Page:The History of the Church & Manor of Wigan part 1.djvu/18

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History of the Church and Manor of Wigan.

King and the bishop of Lincoln with respect to the preferment of Maunsell, and the zeal with which the King took the part of his chaplain shews how highly he had already risen in his favour. The cause of the quarrel was this: the prebend of Thame (Tame in the county of Oxon.) being vacant, was given by the bishop of Lincoln to Master Simon of London, penitentiary to the bishop of Durham; but through the King's interposition a decree was obtained from the Pope by which John Maunsell obtained possession of it. The bishop was highly indignant with the King for his interference on behalf of his chaplain, and Henry being then in Wales prosecuting his wars with the Welsh, the archdeacons of Huntingdon and Leicester were sent by the bishop to reproach him for his conduct and admonish him to make amends for what he had done. This was refused by the King on the ground that an appeal had now been lodged with the Pope.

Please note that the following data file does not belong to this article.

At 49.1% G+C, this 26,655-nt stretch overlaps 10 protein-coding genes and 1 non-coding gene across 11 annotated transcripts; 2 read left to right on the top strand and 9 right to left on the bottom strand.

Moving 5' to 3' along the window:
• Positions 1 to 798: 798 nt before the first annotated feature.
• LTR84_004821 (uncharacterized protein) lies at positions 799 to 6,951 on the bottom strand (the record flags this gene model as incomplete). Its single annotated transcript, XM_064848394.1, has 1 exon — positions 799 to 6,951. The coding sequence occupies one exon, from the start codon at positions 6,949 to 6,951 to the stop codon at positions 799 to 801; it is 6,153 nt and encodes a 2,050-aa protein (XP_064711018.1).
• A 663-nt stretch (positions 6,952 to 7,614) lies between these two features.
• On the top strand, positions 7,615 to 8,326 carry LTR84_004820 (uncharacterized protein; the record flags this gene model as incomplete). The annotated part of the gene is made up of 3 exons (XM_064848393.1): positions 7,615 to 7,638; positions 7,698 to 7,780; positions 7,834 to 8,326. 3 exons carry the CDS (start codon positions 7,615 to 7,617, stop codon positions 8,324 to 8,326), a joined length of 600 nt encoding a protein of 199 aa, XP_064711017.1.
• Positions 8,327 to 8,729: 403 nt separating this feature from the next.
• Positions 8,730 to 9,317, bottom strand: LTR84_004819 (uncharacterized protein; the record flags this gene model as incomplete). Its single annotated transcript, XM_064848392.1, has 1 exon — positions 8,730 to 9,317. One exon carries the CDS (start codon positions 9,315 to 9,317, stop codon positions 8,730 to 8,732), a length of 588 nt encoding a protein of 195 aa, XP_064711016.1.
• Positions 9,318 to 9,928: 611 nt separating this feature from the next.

One of the archbishops who was present at the interview urged that the bishop had a special privilege granted to him by the Pope which exempted him from providing for any one at the command of the Apostolic See, unless special mention was made therein of that privilege; and since no such mention had been made in the papal order, the bishop was not bound to pay any heed to it. The archbishop, however, deprecated any further dispute in the matter, saying that, as Maunsell was a man of wisdom and learning, the bishop would be readily moved, at the request of the King and Maunsell, to provide him with as good or better preferment, which would be creditable to all parties; the bishop begs with all humility that no other settlement may be made; but he is prepared to pronounce the anathema against all those who shall injure, or encroach upon, the dignity of his church. When Maunsell, who was then in attendance upon the King, heard this message delivered before him and his council, he begged the King not to let him be the cause of any further dispute between them, saying that he was willing to give way, knowing that so long as the King lived he should be sufficiently provided for. Henry resolved, however,